Through them, Carrick also explores a whole dimension of colonialism and class inequality in Nadežra, whose ruling nobles actually derive from Liganti invaders, the indigenous poeople of the region being Vraszanians like Ren and Tess. In the audio, this is marked by the switch Alta Renata's cool, very Standard English, accent compared with the thicker, foreign inflected accent used as Ren's 'own' speech. Ren uses this same voice when she's playing the part of a fortune teller, something she does quite often since the use of cards to divine the past, present and future is an obsession among the Vraszanians, a way to earn a little money and also a means the author uses to hint at where the story is going. This was where the audio was slightly frustrating because the system of cards as developed by Carrick is understandably very visual, and without following the words on the page that describe what's happening in the various readings (some of them real, some faked by Ren or other characters as the need arises) it can be hard to keep track of what's happening.

That in no way reduces the delight of this story, though, which simply teems with life. Carrick introduces us variously to police, haughty nobles, a dashing and daring Robin Hood style outlaw, 'the Rook', a faction of Vraszanian rebels, rival mobsters with their own street gangs and trading interests, and a couple of magicians (magic - numinatria - is a Thing here, although seen more as an offshoot of sacred geometry than an occult art). The conception of all this, the different viewpoints, the manoeuvring and skullduggery between the houses and the skin-of-her-teeth efforts of Ren to keep her true identity secret and present herself as the wealthy and privileged Alta Renata, give the first half of the book something of the air of a Dickens novel. There is simply so much going on, yet it's all so skilfully depicted that one never feels swamped.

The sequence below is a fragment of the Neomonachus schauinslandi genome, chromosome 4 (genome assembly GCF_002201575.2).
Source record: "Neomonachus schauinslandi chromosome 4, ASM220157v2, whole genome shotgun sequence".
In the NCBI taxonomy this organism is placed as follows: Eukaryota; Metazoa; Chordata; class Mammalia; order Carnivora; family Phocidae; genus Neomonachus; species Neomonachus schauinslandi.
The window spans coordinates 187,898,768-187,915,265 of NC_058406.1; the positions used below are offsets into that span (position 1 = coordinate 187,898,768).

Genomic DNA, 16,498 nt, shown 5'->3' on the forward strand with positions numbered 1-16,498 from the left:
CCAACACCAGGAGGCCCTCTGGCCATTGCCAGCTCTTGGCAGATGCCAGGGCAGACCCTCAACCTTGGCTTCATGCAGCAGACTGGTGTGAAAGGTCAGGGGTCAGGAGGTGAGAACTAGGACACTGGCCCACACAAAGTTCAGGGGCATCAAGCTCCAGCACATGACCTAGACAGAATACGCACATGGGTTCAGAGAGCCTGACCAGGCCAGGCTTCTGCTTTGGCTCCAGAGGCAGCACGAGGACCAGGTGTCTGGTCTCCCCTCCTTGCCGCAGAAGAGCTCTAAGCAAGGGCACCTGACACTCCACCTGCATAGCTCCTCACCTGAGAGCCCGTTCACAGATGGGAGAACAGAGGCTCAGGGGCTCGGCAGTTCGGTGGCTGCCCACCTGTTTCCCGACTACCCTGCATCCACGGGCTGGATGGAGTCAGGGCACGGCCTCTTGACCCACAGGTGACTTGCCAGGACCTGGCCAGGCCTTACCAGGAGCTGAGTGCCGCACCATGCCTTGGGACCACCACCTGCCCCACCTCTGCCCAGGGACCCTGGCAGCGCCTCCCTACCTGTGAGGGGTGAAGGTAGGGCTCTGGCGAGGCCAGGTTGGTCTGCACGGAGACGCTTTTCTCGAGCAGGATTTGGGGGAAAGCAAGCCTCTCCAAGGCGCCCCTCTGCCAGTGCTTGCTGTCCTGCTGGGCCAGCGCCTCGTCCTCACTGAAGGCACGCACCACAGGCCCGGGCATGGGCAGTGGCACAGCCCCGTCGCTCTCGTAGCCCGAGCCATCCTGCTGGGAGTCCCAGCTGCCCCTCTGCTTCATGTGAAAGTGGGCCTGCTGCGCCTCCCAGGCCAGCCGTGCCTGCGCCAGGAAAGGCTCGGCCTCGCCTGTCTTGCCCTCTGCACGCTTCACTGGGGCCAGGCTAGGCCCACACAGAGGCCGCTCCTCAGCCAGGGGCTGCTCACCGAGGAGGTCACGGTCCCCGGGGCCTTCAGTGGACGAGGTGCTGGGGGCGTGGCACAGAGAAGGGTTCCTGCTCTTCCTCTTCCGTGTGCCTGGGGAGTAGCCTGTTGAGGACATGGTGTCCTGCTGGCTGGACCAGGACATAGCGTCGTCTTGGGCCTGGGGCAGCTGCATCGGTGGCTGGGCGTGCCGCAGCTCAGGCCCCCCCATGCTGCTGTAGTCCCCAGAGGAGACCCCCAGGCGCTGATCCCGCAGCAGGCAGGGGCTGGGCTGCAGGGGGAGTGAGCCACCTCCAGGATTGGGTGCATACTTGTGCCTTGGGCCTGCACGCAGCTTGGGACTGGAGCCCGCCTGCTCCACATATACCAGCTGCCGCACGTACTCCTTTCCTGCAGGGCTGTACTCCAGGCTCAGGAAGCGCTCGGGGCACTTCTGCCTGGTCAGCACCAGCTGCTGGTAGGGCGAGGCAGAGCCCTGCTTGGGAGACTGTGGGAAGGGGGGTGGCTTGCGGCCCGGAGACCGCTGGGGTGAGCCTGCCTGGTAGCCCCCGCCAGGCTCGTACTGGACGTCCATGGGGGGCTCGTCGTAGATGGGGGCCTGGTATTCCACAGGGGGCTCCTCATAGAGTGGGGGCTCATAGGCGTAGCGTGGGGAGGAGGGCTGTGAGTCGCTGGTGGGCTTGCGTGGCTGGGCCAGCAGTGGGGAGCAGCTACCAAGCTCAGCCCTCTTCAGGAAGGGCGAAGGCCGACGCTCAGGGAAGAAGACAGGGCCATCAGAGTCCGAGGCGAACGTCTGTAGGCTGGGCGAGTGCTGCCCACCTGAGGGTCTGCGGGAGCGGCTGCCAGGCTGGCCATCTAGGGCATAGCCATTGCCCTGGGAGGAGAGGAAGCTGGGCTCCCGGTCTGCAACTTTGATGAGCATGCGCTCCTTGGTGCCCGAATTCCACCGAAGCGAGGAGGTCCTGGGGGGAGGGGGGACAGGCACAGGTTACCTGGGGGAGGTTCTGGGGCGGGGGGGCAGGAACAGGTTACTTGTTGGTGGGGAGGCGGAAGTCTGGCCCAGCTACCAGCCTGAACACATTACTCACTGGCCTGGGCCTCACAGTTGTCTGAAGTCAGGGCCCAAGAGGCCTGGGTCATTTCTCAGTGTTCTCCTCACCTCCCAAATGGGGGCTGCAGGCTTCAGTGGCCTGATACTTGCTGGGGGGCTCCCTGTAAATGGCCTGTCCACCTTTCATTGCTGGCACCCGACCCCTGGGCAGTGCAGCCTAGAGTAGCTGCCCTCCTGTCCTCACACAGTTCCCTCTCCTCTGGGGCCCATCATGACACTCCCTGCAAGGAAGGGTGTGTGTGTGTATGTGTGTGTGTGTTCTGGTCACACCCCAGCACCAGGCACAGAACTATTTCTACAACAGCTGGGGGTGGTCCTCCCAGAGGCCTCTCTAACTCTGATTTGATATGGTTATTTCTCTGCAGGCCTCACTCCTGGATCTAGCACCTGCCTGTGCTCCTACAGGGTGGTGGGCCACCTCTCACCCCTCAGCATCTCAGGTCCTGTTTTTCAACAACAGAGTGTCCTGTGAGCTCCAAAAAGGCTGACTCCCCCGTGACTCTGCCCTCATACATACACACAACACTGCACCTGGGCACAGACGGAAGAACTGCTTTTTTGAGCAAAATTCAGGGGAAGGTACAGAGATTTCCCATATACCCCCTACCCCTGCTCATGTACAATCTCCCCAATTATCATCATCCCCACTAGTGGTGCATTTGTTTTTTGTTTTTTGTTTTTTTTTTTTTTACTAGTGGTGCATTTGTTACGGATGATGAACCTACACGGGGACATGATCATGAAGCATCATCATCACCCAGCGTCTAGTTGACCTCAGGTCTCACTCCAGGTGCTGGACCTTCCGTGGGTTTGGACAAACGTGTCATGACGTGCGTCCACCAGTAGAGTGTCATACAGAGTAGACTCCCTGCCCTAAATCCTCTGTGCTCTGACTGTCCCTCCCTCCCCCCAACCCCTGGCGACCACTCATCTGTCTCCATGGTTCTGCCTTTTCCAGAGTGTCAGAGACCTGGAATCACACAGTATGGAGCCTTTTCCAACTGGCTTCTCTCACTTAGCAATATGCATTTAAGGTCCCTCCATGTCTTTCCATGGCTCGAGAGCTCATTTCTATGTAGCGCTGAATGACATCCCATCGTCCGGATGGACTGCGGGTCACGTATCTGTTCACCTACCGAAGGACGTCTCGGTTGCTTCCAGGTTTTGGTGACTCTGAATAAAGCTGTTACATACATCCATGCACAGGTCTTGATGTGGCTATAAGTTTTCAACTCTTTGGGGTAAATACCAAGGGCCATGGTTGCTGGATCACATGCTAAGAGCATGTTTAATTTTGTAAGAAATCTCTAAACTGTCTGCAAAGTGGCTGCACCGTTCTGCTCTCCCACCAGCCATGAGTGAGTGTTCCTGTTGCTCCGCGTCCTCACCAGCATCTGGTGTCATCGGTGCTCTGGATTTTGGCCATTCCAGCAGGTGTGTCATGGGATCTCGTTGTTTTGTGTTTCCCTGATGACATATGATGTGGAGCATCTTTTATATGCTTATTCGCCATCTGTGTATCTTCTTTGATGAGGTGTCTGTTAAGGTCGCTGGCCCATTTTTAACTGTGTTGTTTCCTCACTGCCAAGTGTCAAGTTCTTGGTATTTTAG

Above all it feels real.

The city and its residents established, with the second half, Carrick swerves hard in other directions. It's impossible to say much about this without some spoilers about certain shocking events, but what I will say is, Carrick is BRUTAL with some of what happens and, like Ren, she's playing a shell game. I certainly never suspected where the book was going and if the minutiae of the first half didn't suit you, well, the second part is very different (magic may be involved, is all I will say) and, as it were, scratches quite a different itch. There are more plots than Ren's at work and compared to some of what's revealed, she is pretty much an innocent.

I'd wholeheartedly recommend The Mask of Mirrors if you love a well worked out, immersive fantasy world peopled by a gallery of obstreperous characters who may make temporary alliances but are, mostly, never going to get on.

And it's only the first 'Rook and Rose' book - the title suggests that the focus will be slightly different again from what we might expect based only on this one...

For more information about The Mask of Mirrors, see the publisher's website here.